President Salva Kiir has reiterated his appeal to General Paul Malong and Thomas Cirillo to return home and support the revitalized peace agreement.
Kiir says he does not consider the opposition leaders, including the two as enemies.
Malong and Cirillo are the hold-out leaders who have refused to sign the revitalized peace agreement.
Thomas Cirilo is heading the South Sudan National Salvation Front, while Paul Malong is the chair of National Democratic Movement.
NAS has often argued that the 2018 revitalized peace agreement does not address the root causes of the conflict, and that his movement is “not after positions.”
He is referring to the power-sharing formula adopted by the parties in governance the country during the next transitional period.
IGAD, however, rejected reopening the whole agreement to renegotiations after its signing in September last year.
Paul Malong demanded participation in the negotiations of the peace talks last year but was denied the opportunity by the mediators.
He fell out with President Salva Kiir after being dismissed as the army Chief of Staff in 2017.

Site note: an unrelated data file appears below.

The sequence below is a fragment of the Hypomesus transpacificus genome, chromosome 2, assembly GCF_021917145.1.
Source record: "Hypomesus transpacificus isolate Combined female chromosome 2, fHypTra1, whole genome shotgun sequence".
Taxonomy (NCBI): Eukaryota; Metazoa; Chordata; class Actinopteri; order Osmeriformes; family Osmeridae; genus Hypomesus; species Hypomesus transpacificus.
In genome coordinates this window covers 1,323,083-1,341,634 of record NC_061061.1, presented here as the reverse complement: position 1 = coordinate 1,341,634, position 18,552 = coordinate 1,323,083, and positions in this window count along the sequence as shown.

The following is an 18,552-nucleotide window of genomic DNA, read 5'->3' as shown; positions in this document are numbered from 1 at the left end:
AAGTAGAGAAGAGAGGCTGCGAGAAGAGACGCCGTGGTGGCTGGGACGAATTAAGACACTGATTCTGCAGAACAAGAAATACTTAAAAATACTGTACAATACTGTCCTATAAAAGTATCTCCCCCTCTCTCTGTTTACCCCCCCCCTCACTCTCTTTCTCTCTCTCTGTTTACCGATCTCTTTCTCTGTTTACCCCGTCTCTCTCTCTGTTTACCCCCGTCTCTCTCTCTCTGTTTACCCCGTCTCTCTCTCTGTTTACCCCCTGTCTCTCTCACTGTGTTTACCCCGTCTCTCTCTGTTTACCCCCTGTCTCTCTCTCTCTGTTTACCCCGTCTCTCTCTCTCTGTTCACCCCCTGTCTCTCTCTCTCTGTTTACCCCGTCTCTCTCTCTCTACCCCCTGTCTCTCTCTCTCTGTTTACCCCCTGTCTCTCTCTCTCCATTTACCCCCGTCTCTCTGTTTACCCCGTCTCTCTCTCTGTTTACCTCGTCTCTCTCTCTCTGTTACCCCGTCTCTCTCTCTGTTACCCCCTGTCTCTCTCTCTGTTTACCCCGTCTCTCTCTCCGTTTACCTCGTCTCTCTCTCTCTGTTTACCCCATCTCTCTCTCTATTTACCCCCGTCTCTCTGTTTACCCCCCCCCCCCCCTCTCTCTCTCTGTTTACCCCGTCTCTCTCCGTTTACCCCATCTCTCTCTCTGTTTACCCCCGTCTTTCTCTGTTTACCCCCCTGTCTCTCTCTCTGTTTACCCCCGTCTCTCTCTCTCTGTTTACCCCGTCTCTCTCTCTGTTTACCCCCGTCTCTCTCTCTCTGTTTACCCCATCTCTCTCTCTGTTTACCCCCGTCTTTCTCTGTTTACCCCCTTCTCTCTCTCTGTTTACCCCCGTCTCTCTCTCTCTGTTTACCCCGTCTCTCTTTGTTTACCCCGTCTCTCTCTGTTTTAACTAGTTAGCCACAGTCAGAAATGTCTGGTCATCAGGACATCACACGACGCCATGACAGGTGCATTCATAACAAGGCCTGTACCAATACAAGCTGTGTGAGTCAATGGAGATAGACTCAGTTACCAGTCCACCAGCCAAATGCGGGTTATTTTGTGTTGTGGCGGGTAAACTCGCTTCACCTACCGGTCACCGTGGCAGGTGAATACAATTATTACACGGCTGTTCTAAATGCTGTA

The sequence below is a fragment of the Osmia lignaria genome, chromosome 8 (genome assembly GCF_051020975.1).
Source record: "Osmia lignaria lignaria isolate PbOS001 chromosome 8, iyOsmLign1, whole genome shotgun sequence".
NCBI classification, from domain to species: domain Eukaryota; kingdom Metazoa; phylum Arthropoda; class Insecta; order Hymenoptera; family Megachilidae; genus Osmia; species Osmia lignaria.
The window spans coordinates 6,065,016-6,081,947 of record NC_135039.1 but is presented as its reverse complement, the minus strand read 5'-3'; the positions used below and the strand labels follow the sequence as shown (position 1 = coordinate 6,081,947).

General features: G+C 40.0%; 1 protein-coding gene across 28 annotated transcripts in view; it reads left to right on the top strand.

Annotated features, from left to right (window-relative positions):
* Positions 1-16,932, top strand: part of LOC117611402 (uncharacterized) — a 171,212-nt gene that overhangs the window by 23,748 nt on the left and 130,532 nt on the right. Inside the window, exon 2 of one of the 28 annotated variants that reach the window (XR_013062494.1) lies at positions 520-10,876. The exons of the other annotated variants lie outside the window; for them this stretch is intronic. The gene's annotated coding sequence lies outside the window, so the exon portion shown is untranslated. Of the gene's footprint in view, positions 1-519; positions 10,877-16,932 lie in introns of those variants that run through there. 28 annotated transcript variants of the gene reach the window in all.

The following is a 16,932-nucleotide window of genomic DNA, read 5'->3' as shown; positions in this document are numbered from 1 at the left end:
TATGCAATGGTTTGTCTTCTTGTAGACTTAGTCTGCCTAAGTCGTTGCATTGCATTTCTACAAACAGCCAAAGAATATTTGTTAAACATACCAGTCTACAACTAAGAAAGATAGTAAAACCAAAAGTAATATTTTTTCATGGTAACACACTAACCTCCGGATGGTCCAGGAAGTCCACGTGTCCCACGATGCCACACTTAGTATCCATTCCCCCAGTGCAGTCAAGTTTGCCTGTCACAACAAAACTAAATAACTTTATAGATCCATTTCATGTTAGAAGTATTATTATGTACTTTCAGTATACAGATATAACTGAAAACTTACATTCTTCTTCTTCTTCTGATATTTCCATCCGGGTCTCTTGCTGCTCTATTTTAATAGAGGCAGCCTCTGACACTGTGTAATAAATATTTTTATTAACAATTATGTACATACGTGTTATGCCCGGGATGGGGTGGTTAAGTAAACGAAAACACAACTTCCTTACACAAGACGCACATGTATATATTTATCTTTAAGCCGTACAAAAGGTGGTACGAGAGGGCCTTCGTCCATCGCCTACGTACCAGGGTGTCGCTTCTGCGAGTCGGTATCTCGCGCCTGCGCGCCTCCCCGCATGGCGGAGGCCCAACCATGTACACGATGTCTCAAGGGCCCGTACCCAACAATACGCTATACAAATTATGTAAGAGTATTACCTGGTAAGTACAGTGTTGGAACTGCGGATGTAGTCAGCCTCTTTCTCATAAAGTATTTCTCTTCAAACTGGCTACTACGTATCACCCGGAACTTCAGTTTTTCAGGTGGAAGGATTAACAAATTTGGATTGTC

There have been reported clashes between forces loyal to Thomas Cirillo, and a combined force of the SSPDF and SPLA-IO mainly in areas of Yei River state.
But Kiir said there is a need to consolidate all efforts around the peace agreement.
In his Martyrs Day speech, the President said I sees no pride in killing a fellow South Sudanese -especially those who were once comrades.
“There is no reason for all these wars. Thomas Cirilo is in the bush, he refused the agreement with Paul Malong, now if I kill one of them now or their followers, do I say that I have killed an enemy?” Kiir asked.
“No, they are not enemies to me,” he told a crowd that gathered at Dr. John Garang Mausoleum in Juba on Tuesday.
According to IGAD’s Special Envoy to South Sudan, Ambassador Ismail Wais, who met the two leaders three months ago, general Thomas Cirilo has put conditions, some of which requires the opening of the agreement for re-negotiations while Gen. Paul Malong was more promising, as he expressed his willingness and readiness to engage in talks to join the peace process.
In April, the IGAD Council of Ministers issued a stern warning to parties who have not signed the revitalized peace agreement to immediately join in or face undisclosed consequences.
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